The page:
12 promoter theory is a tricky thing, but also what I have based a lot of my tour booking experience around especially for lower level bands. It is the belief that it is much better for your band to do weekend dates every other weekend within 250 miles or so of your home town rather than a big tour. If you follow this religiously you will play 48 dates a year but never repeat markets more than once every three months – both things which are pretty ideal in the eyes of most bands trying to crack on the underground level. In my experience it is the only way to reliably grow your bands brand without overstretching yourself in terms of time or money and simultaneously making sure that you look like a cool band in the eyes of your peers. I want to take a minute to dispel some common myths bands believe, then talk about the logistics of how twelve promoter theory would actually work. This isn’t a self evident thing, but it’s one that more bands should be willing to follow if they want to actually get somewhere.
A lot of bands seem to think that if they go on a big national tour the people they play in front of will all be super impressed and then tell all their friends. The issue is big national tours are logistical nightmares. If your band is from San Francisco, sure it might be fun to play in New York, but unless you’ve got an actual following or you’re there for a festival those people aren’t going to give a shit, they have a million bands of their own to follow and you aren’t going to be back for at least another year. If you’re from San Francisco, it makes a hell of a lot more sense to spend all the time and money you would have taken to go to New York to play your local markets, like San Jose, Sacramento and even as far north or south as Portland or LA. These are places that you KNOW you can hit again easily and you can build up relationships a lot more easily. People are going to remember you if you play in their area once a quarter, once a year is a stretch.
Beyond that I think it’s important to remember that it’s also a psychological thing for you and your band. Going out and playing a pair of shitty shows might suck – but if you know that you will be in your own bed tomorrow then it’s not that bad. If you are going out and playing ten shitty shows in a row knowing it’s going to be another week before you get ot see your girlfriend and you’re all losing a few hundred bucks on this tour then it doesn’t make sense to punish yourself like that. The bands who come home with money on tour on the low level are the ones who have reasonable expectations and don’t stray too far from home. They go places where they know they will be back, where maybe they have played one off shows before and where they ultimately know that people are going to give a shit. I know this can suck at times and I know that you don’t want to be told that you can’t do the tour of your dreams, but wouldn’t you rather have a tour that builds you up as a band?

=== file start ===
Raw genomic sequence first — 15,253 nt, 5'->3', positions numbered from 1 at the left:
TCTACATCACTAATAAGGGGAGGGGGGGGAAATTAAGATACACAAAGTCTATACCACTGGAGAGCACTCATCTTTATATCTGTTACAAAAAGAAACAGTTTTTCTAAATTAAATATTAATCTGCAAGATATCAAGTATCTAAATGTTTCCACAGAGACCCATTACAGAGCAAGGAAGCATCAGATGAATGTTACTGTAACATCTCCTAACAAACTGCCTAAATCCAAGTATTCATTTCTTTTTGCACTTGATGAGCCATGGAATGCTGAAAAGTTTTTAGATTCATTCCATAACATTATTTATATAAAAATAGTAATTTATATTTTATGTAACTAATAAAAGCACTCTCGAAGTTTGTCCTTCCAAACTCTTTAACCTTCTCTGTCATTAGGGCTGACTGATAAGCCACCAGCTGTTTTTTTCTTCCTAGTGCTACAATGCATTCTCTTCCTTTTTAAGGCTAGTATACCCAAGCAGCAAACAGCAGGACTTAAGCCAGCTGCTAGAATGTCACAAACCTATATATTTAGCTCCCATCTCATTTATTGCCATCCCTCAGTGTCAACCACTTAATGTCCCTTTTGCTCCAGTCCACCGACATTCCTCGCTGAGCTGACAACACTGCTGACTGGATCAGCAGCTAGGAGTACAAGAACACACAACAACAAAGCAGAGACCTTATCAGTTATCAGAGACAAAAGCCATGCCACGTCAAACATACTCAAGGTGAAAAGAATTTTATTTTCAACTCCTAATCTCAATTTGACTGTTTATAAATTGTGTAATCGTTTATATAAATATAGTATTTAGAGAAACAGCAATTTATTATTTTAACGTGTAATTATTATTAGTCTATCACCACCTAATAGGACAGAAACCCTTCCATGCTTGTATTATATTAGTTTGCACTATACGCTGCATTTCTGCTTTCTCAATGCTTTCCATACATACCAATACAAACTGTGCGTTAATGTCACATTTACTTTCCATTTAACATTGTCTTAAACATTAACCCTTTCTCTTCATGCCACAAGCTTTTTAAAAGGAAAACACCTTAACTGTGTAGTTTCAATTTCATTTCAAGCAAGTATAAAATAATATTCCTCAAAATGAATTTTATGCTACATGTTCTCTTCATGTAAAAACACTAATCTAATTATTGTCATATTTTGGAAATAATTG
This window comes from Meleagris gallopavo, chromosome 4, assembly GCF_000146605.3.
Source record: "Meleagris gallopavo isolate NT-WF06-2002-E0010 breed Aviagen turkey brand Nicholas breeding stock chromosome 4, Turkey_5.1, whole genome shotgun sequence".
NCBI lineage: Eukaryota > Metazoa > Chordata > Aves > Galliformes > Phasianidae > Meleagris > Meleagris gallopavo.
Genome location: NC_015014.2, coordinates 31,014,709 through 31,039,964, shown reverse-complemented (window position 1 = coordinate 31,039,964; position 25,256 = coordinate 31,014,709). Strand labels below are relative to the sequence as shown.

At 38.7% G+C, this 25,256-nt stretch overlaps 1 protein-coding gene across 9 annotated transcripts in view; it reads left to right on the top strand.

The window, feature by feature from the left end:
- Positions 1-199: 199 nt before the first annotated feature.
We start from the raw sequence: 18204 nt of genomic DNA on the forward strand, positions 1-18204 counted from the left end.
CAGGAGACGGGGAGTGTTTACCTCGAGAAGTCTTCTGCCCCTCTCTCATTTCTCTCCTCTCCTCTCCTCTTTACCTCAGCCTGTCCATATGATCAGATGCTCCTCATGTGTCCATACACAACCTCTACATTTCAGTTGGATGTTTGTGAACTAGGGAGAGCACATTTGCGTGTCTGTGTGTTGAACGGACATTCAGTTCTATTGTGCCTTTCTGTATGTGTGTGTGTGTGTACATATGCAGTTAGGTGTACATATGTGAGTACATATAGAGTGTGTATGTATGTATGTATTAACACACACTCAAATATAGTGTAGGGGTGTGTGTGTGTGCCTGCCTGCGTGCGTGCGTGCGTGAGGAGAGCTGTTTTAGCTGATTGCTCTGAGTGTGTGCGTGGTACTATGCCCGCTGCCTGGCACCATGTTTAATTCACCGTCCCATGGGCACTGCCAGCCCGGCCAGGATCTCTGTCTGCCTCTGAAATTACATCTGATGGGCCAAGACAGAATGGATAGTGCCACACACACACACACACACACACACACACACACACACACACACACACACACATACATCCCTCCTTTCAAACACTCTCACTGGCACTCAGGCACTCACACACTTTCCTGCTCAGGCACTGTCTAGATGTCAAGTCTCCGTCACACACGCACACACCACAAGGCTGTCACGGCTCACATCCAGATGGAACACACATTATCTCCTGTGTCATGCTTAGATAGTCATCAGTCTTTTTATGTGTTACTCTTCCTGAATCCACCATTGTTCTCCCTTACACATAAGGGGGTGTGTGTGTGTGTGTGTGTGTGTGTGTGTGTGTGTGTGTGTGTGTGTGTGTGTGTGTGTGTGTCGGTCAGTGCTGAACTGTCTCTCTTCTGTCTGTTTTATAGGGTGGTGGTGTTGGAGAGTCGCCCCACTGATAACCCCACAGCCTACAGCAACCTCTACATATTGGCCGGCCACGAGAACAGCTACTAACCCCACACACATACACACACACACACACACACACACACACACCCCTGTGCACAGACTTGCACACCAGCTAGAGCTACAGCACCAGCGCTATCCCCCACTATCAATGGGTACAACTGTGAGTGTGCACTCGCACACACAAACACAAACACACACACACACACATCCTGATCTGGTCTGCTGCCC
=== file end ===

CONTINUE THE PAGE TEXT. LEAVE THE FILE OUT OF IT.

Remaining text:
Logistically speaking twelve promoter theory couldn’t be easier. Look at the cities that are within a days drive of you and figure out where you know people or where you have friends of friends and start to figure out if you can get shows there. Once you start to piece those dates together you will rapidly find yourself booking shows that matter, because the promoters will care since they know you will be back and know your friends. When you’re booking a show a thousand miles from home you’re not going to get a lot of love because the promoter knows you’re probably not going to be back anytime soon – yours is not a relationship they need to cultivate. But if you’re booking something two hundred miles away, they probably know people in your city and they know that if they fuck up it’s going to come back to haunt them and the other cool bands from your city aren’t going to be reaching out to give them the hookup.
Here’s the other thing to be aware of – labels are going to be a lot more interested in talking to a band who have a proven regional draw then one who consistently go out to new places with the misguided belief that ‘We need to find out audience bro!’. If you’re playing for no one at home, odds are you are playing for no one when you travel and if you are playing for no one anywhere then maybe no one actually cares about your music, like at all. You need to remember the people going to see an unknown touring band on a Tuesday night do that ALL the time and they aren’t going to be able to remember your band from one of countless others that they see this month. That’s sort of the fuck of it – if you can’t prove that you’re big in at least one place then maybe you aren’t really going to be big anywhere, and if you’re just wasting gas there is no reason for a label to want to invest their time, money and energy into you.
At the end of the day – just becoming a cool band who understand the way things are is really a question of showing up where you are wanted, and to show up where you are wanted means that you need to be established in a given region. This not only will make people take you more seriously but build up a cult around your band and make people excited when you finally do get enough attention for leaving your region to be worth it. You will be building on a firm foothold rather than annoying people around you by begging for shows, and by building up that foothold you can become a profitable and beloved touring band.